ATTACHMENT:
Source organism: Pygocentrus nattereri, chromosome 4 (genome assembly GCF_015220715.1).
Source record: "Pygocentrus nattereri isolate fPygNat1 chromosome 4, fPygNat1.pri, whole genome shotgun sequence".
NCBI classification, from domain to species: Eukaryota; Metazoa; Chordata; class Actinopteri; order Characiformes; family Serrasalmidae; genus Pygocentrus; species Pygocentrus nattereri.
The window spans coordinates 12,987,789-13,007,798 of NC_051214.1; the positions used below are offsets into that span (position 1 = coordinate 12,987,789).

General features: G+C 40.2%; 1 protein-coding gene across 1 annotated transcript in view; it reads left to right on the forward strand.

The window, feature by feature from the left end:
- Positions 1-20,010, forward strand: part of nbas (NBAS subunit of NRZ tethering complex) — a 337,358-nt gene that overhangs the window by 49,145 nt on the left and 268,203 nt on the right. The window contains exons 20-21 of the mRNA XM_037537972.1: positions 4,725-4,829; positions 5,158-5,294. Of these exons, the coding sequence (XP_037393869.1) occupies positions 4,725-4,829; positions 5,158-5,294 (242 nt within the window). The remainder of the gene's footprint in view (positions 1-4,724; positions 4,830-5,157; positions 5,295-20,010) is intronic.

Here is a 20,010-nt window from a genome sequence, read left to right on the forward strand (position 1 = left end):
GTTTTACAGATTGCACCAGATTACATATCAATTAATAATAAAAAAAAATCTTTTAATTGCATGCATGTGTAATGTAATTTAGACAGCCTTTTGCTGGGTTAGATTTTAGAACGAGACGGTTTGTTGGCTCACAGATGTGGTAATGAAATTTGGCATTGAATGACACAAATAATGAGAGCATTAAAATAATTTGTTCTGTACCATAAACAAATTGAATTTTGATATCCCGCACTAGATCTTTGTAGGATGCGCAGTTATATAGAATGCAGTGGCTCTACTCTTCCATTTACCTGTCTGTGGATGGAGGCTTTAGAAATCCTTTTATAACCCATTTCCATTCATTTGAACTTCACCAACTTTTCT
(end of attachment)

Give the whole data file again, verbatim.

Source organism: Pygocentrus nattereri, chromosome 4 (genome assembly GCF_015220715.1).
Source record: "Pygocentrus nattereri isolate fPygNat1 chromosome 4, fPygNat1.pri, whole genome shotgun sequence".
NCBI classification, from domain to species: Eukaryota; Metazoa; Chordata; class Actinopteri; order Characiformes; family Serrasalmidae; genus Pygocentrus; species Pygocentrus nattereri.
The window spans coordinates 12,987,789-13,007,798 of NC_051214.1; the positions used below are offsets into that span (position 1 = coordinate 12,987,789).

General features: G+C 40.2%; 1 protein-coding gene across 1 annotated transcript in view; it reads left to right on the forward strand.

The window, feature by feature from the left end:
- Positions 1-20,010, forward strand: part of nbas (NBAS subunit of NRZ tethering complex) — a 337,358-nt gene that overhangs the window by 49,145 nt on the left and 268,203 nt on the right. The window contains exons 20-21 of the mRNA XM_037537972.1: positions 4,725-4,829; positions 5,158-5,294. Of these exons, the coding sequence (XP_037393869.1) occupies positions 4,725-4,829; positions 5,158-5,294 (242 nt within the window). The remainder of the gene's footprint in view (positions 1-4,724; positions 4,830-5,157; positions 5,295-20,010) is intronic.

Here is a 20,010-nt window from a genome sequence, read left to right on the forward strand (position 1 = left end):
GTTTTACAGATTGCACCAGATTACATATCAATTAATAATAAAAAAAAATCTTTTAATTGCATGCATGTGTAATGTAATTTAGACAGCCTTTTGCTGGGTTAGATTTTAGAACGAGACGGTTTGTTGGCTCACAGATGTGGTAATGAAATTTGGCATTGAATGACACAAATAATGAGAGCATTAAAATAATTTGTTCTGTACCATAAACAAATTGAATTTTGATATCCCGCACTAGATCTTTGTAGGATGCGCAGTTATATAGAATGCAGTGGCTCTACTCTTCCATTTACCTGTCTGTGGATGGAGGCTTTAGAAATCCTTTTATAACCCATTTCCATTCATTTGAACTTCACCAACTTTTCT